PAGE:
This is a quote from my Spring Training preview last February over at On Tap Sports Network, a literal copy, and paste for this edition, as Michael Kopech is in the same exact boat he was in at this time last year, for the most part.
Different this Spring for Kopech is that he’s now long-removed from his 2018 Tommy John procedure and his health and recovery from that procedure that will be three full years ago this fall. I’m not going to try to understand why exactly Michael Kopech opted out of the truncated 2020 season like may have. It’s not my business, it’s not your business.
What I do know, is that Kopech came into camp last season post-surgery and said and looked like he was in the best shape and mindset of his life.
Remember his Cactus League start against the Texas Rangers?
Same as it ever was, Michael Kopech has possibly the highest ceiling of any starting pitcher in the White Sox organization, and now he’ll finally have the shot to prove it, both healthy and on his terms.
It’s going to be a treat to see this special talent on the mound again this Spring, but don’t expect him to open the season on the major league roster. The plan is to have him start the season with the Charlotte Knights, and then rejoin the White Sox for the majority of the season after he gets some starts under his belt in Triple-A.
With the departure of Edwin Encarnacion and no replacement at the designated hitter position this winter, it’s not a question of if Andrew Vaughn will assume that bulk of that role, but more so, when he will.
Although in my opinion, a better question is, is he ready for that role? I asked Nick Hostetler — the man who drafted him third overall in 2019 — back in December what he thought about that question.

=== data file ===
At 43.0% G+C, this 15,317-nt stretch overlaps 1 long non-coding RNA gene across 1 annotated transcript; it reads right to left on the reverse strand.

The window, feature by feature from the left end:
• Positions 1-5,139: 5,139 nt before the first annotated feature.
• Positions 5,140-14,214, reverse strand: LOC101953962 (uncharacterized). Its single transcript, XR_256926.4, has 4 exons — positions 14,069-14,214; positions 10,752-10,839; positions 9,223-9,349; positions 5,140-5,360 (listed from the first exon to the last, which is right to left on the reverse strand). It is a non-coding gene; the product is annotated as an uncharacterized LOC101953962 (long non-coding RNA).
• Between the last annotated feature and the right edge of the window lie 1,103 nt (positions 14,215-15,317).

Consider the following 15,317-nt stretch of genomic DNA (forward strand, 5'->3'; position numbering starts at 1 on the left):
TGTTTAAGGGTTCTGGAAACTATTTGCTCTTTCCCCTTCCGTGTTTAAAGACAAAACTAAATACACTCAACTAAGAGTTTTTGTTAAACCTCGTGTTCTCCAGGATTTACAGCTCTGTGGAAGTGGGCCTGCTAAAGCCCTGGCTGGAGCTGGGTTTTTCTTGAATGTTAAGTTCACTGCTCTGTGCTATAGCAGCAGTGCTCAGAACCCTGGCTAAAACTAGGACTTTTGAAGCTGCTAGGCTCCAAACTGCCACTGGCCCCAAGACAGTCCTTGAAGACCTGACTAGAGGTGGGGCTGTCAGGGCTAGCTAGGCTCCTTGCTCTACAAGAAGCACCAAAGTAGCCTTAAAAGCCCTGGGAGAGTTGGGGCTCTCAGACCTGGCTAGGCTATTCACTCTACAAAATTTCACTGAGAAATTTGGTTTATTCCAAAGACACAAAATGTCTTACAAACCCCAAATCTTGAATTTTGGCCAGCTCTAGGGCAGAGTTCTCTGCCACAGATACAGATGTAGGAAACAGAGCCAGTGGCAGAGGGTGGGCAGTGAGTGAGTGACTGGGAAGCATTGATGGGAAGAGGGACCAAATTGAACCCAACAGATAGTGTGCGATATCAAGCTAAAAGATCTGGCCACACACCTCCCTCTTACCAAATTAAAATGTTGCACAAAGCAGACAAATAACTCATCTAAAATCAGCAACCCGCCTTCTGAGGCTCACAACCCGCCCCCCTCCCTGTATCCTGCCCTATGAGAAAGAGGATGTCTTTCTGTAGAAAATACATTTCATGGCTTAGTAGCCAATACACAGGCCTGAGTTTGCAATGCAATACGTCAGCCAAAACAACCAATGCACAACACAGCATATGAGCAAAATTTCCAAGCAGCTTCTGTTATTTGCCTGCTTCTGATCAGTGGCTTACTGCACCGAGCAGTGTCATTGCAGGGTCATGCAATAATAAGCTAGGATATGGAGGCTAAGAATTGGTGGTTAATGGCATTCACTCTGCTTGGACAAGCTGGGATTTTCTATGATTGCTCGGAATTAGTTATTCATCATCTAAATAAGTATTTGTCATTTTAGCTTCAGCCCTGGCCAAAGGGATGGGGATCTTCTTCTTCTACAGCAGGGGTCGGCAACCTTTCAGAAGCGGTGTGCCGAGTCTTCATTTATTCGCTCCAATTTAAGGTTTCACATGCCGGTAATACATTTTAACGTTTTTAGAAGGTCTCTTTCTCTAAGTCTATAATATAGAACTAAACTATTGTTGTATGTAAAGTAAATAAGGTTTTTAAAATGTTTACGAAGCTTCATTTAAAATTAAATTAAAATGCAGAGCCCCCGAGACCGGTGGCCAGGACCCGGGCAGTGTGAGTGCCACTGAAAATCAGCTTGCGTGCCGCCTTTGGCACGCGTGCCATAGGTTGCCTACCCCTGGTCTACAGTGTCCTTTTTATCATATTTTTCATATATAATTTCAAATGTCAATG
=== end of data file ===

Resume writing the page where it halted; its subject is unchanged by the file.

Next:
“There are very few guys that I think you see as amateurs that could play in the big leagues right then — he was one of probably, and I’ve been scouting for 20 years on the amateur side, he’s one of probably five or six that I felt comfortable in saying that he can go right away,” said Hostetler. “Obviously we know it’s very lofty expectations, but he’s just got a professional, and it’s not just at the plate, he’s got a professional approach about him that you don’t see often.”
Hostetler thinks that Vaughn is up to the task, and Assistant GM and Director of Player Development Chris Getz sounded convinced when asked the same recently. Reports out of the Schaumburg last summer were glowing, and at this point, it seems like the consensus is that Vaughn’s elite bat to ball skills will play up despite the lack of professional at-bats since being drafted.
“Based on what we’ve seen with Andrew Vaughn since he’s been part of the organization — and I anticipate he’s going to carry that same approach that has made him successful not only as an amateur but throughout his time here,” Getz said. “I would imagine with the amount of success that he’s had and he probably will in spring training, that he’ll be in a position to be that DH or be on the major league club,” White Sox assistant general manager Chris Getz said Wednesday. “He’s ready to help this team.
Vaughn looked strong in Cactus League competition in 2020 before the Coronavirus Pandemic halted competition, slashing .259/.394/.444/.838 with a home run and a pair of doubles over 27 at-bats last spring.
So, the question this Spring Training is simply, when will Andrew Vaughn be the everyday designated hitter for the White Sox?